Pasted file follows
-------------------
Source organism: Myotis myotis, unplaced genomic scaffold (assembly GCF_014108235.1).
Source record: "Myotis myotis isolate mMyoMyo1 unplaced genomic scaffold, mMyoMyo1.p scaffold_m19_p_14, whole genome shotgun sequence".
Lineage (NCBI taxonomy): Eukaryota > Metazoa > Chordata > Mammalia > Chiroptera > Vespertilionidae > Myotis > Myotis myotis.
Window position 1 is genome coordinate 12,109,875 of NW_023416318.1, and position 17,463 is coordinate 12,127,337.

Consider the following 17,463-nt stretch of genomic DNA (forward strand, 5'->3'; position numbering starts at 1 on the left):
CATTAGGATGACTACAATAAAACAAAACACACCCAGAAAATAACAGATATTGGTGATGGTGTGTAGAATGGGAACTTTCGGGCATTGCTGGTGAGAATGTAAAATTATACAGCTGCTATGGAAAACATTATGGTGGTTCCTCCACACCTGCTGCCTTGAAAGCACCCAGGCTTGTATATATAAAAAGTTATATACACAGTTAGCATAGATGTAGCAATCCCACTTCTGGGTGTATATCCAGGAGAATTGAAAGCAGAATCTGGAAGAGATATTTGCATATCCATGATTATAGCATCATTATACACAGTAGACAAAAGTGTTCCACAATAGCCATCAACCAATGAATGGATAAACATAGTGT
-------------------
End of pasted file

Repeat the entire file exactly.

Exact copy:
Source organism: Myotis myotis, unplaced genomic scaffold (assembly GCF_014108235.1).
Source record: "Myotis myotis isolate mMyoMyo1 unplaced genomic scaffold, mMyoMyo1.p scaffold_m19_p_14, whole genome shotgun sequence".
Lineage (NCBI taxonomy): Eukaryota > Metazoa > Chordata > Mammalia > Chiroptera > Vespertilionidae > Myotis > Myotis myotis.
Window position 1 is genome coordinate 12,109,875 of NW_023416318.1, and position 17,463 is coordinate 12,127,337.

Consider the following 17,463-nt stretch of genomic DNA (forward strand, 5'->3'; position numbering starts at 1 on the left):
CATTAGGATGACTACAATAAAACAAAACACACCCAGAAAATAACAGATATTGGTGATGGTGTGTAGAATGGGAACTTTCGGGCATTGCTGGTGAGAATGTAAAATTATACAGCTGCTATGGAAAACATTATGGTGGTTCCTCCACACCTGCTGCCTTGAAAGCACCCAGGCTTGTATATATAAAAAGTTATATACACAGTTAGCATAGATGTAGCAATCCCACTTCTGGGTGTATATCCAGGAGAATTGAAAGCAGAATCTGGAAGAGATATTTGCATATCCATGATTATAGCATCATTATACACAGTAGACAAAAGTGTTCCACAATAGCCATCAACCAATGAATGGATAAACATAGTGT